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Nick Plante

Dr. Dobb's Bloggers

JavaScript Can Has MVC

August 19, 2008

There's of course a lot of buzz about "Rich Internet Applications" floating around the Internets these days, and rightly so. The web is evolving and that means shrugging off the look and feel of static website with dynamic features to deliver user experiences that more closely resemble desktop applications.

Many folks are looking to build the next generation web applications using proprietary platforms like Flash or Flex (or even Silverlight). On the other side of the aisle are open source JavaScript-based solutions, but until just recently, it's been difficult to for many folks to wrap their heads around building comparable solutions using just JavaScript. Enter SproutCore, and a whole new breed of JavaScript frameworks...

In a nutshell, SproutCore is a JavaScript-based MVC framework. Unlike traditional web-based applications where all the "interesting" stuff happens on the server and is communicated back to the client via page reloads or (more recently) Ajax techniques, a SproutCore-based application lives entirely in the browser. By delivering a more desktop-like thick client with all the necessary smarts baked in, it no longer has to rely on a continuous web connection and can be as quick to respond as a local application. It can then contact the server whenever it's actually needed, such as to save data, load new records, or other similar operations.

There are a couple exciting things about this; first of all, it gives you the ability to build incredibly responsive, rich interfaces quickly and without a lot of custom code. Who wants to rewrite the same old dialog animations over and over again, after all? Also, as Ryan Carson points out, if you run an application of this calibre inside a SSB like Fluid, it can look and act just like the desktop app that it's replacing. Of particular interest to me is the fact that SproutCore is based on Merb, a lightweight Ruby web application framework, and is easily plugged into a Rails or Merb backend (but can be used with any other server side framework as well!)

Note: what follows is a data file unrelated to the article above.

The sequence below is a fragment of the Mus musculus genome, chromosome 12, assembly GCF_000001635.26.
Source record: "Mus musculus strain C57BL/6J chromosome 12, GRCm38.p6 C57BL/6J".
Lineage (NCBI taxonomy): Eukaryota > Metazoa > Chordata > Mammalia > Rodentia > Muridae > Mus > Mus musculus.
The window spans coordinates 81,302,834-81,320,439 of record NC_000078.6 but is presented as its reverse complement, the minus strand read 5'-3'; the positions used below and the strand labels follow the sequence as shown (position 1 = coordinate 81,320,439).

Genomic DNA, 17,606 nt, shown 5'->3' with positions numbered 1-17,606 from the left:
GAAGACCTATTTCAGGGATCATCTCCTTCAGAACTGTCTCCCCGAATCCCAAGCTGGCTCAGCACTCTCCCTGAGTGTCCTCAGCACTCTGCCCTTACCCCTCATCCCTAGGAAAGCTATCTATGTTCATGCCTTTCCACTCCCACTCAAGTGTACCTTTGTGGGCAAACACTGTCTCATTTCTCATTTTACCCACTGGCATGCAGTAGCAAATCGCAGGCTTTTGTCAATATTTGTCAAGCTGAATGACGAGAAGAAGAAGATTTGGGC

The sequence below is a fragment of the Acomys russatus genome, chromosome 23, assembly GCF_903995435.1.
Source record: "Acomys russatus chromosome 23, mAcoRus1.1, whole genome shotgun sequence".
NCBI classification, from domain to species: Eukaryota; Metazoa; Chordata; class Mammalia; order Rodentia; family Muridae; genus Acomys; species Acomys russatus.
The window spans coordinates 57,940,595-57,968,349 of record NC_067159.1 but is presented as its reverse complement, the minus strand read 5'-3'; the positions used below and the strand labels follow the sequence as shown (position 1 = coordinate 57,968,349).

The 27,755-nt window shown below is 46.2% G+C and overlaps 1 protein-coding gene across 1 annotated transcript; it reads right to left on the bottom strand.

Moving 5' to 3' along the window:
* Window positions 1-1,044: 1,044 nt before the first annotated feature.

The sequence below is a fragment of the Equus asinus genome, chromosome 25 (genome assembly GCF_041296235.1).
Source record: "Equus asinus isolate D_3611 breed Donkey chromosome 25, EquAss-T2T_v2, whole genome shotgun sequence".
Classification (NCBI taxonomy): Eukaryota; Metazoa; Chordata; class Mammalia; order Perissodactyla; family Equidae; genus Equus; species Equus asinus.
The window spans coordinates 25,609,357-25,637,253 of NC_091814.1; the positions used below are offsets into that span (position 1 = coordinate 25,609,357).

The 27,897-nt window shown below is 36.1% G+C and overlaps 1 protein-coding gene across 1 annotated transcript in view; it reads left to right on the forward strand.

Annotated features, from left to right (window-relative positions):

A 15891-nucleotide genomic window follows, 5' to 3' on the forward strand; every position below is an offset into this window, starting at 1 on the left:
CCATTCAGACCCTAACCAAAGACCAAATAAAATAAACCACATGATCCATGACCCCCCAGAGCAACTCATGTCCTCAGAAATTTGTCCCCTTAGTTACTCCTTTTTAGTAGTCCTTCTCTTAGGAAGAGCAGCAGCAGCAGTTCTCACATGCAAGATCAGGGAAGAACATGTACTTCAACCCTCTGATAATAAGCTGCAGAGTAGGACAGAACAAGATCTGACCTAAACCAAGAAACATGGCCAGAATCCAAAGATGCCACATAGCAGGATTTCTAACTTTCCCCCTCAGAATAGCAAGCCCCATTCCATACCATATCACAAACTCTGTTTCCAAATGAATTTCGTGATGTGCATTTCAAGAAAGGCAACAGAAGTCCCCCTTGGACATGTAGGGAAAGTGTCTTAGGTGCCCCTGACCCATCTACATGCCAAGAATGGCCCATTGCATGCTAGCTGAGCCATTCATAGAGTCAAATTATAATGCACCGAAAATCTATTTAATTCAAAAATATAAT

Perhaps just as importantly, Sproutcore is being touted by Apple as the next big thing. In fact, it's been used as the basis for their new MobileMe service, and they've contributed a good sized portion of this work back to the framework itself. This is good news becuase not only because it gives Sproutcore a killer app out of the gate, but also because it throws the weight of a serious software giant behind it. If Apple is taking this seriously, then certainly other companies will follow in short order.

Of course, Sproutcore isn't the only new-age MVC JavaScript framework making waves. Why, there's also the well-named WaveMaker and the forthcoming Objective-J and its Cappuccino framework. Objective-J and Capuccino are the buzzworthy brainchildren of 280North, the company behind 280 Slides, an impressive web-based variant of Apple's Keynote presentation package. They're purportedly straight ports of Apple's Objective-C and Cocoa to JavaScript. Yep, you heard that right.

For more information on SproutCore, make sure to check out their hello world tutorial and documentation; it's a great way to get a feeling for exactly what's happening here (and how you might use it!) in under 10-15 minutes. SproutCore also hosts a number of impressive open source demos written using the framework that you can peruse.

For more on Objective-J, well, stay tuned... 


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